Self-Determination


Self-Determination Theory is an approach to human motivation and personality that highlights the importance of an individuals "inner resources" for personality development and behavioural self-regulation. The theory recognizes three needs, the need for competence, the need for relatedness, and the need for autonomy, as essential for the emergence of self-determination.[1]

Syncretic Terms

Active Need Fulfillment > Growth Mode, Self-Actualization, Self-Determination

Notes

The goal of SDT is to facilitate internal motivation, as opposed to external coercion. "Comparisons between people whose motivation is authentic (literally, self-authored or endorsed) and those who are merely externally controlled for an action typically reveal that the former, relative to the latter, have more interest, excitement, and confidence, which in turn is manifest both as enhanced performance, persistence, and creativity." .[2]

"Also, research revealed that not only tangible rewards but also threats, deadlines, directives, pressured evaluations, and imposed goals diminish intrinsic motivation because, like tangible rewards, they conduce toward an external perceived locus of causality. In contrast, choice, acknowledgment of feelings, and opportunities for self direction were found to enhance intrinsic motivation because they allow people a greater feeling of autonomy"[3]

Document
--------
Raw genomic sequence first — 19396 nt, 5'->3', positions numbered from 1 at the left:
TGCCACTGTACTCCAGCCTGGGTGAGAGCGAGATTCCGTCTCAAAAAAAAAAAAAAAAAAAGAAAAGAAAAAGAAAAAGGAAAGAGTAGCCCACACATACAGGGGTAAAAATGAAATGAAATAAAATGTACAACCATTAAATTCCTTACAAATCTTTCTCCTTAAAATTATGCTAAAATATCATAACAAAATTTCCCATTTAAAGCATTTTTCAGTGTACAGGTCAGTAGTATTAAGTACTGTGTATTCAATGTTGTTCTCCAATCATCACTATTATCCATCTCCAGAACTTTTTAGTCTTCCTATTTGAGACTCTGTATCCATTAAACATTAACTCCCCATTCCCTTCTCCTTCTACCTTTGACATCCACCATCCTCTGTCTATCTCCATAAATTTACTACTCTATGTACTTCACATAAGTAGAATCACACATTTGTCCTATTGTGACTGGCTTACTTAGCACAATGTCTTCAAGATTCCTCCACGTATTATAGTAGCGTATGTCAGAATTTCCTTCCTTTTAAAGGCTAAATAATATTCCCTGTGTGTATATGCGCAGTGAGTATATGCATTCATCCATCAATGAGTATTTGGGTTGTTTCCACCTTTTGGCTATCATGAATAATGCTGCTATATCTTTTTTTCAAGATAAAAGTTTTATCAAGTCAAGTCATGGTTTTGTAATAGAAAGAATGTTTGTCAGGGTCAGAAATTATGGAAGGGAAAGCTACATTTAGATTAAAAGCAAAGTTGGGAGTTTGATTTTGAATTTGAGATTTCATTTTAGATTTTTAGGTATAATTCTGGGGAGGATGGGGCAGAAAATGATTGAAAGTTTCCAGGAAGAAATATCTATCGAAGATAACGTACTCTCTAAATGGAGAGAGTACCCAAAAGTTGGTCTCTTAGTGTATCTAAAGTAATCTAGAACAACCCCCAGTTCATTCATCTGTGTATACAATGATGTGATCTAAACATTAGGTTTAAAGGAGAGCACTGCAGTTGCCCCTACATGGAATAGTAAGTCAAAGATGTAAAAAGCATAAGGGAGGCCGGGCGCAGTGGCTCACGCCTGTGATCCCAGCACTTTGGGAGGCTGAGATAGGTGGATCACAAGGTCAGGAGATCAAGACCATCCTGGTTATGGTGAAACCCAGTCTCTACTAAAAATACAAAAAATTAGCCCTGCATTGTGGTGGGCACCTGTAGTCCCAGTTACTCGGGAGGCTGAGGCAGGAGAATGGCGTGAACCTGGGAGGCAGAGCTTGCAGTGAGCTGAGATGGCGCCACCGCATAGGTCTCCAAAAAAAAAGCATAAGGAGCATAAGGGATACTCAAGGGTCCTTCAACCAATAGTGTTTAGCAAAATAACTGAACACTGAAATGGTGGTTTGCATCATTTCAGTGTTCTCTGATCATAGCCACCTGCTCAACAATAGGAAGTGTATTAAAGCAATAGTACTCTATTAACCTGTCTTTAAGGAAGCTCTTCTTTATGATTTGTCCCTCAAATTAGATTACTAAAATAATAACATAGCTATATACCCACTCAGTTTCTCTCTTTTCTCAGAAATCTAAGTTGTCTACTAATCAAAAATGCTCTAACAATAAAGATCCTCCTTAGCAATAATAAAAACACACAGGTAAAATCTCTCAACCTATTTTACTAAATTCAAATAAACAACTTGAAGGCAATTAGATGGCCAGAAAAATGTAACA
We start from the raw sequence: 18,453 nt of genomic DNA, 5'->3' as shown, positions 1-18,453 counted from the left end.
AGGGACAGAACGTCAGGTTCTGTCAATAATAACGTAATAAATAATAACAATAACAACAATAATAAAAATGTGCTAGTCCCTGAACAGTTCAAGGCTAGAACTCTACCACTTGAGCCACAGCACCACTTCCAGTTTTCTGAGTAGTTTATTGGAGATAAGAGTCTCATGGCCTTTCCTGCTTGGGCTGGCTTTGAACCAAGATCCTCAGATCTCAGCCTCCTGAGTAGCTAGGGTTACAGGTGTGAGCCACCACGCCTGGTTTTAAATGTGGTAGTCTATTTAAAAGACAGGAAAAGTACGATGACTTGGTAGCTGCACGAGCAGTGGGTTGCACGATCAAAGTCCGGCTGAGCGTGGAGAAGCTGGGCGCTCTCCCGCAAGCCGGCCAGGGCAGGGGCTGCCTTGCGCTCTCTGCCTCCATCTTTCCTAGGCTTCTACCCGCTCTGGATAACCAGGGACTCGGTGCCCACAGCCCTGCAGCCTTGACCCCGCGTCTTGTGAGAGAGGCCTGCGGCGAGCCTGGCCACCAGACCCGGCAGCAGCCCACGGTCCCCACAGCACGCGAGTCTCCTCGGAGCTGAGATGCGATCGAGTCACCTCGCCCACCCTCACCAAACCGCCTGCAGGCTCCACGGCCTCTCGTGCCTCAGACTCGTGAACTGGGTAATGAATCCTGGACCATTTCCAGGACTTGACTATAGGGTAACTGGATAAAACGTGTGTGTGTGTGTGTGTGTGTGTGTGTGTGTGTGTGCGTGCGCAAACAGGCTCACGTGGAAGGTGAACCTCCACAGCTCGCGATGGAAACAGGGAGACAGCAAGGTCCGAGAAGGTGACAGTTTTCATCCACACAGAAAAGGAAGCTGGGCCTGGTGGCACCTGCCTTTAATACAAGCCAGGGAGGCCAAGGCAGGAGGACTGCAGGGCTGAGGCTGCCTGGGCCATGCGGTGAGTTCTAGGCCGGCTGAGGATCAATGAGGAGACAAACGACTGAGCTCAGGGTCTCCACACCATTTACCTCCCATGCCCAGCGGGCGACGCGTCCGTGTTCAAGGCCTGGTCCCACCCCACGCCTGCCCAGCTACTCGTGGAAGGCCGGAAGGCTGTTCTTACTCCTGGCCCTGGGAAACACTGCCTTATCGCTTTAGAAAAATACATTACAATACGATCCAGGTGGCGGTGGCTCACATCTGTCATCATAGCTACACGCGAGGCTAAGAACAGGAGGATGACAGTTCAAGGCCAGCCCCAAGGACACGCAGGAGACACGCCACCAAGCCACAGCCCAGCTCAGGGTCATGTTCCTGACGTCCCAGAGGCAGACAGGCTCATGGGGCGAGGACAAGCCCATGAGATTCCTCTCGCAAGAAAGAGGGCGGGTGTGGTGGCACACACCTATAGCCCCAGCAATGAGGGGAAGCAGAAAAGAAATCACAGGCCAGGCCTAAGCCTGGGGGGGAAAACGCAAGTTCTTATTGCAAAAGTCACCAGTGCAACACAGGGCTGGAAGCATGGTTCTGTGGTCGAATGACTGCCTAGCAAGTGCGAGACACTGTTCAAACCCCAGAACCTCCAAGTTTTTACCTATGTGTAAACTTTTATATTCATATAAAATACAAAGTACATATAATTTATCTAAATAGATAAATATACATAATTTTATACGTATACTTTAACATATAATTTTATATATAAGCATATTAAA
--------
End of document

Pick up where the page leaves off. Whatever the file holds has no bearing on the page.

Self-determination theory seems to be motivated by human resource concerns, specifically the need to encourage the internalization of external regulations and behavioural requirements.

SDT ignores many of the Seven Essential Needs, focussing instead on a narrow band of "three psychological needs," the need for relatedness (need for love/inclusion), competence, and autonomy (need for power/self-esteem), as precursors to the emergence of intrinsic motivation and self-determination. It does not include an analysis of safety, satisfaction of physical needs, alignment, or connection as relevant or important, presumably because only a limited authenticity is required in work organization.

Footnotes

  1. Ryan, R. M., and E. L. Deci. “Self-Determination Theory and the Facilitation of Intrinsic Motivation, Social Development, and Well-Being.” American Psychologist, 2000.
  2. Ryan, R. M., and E. L. Deci. “Self-Determination Theory and the Facilitation of Intrinsic Motivation, Social Development, and Well-Being.” American Psychologist, 2000. p. 69.
  3. Ryan, R. M., and E. L. Deci. “Self-Determination Theory and the Facilitation of Intrinsic Motivation, Social Development, and Well-Being.” American Psychologist, 2000. p. 70.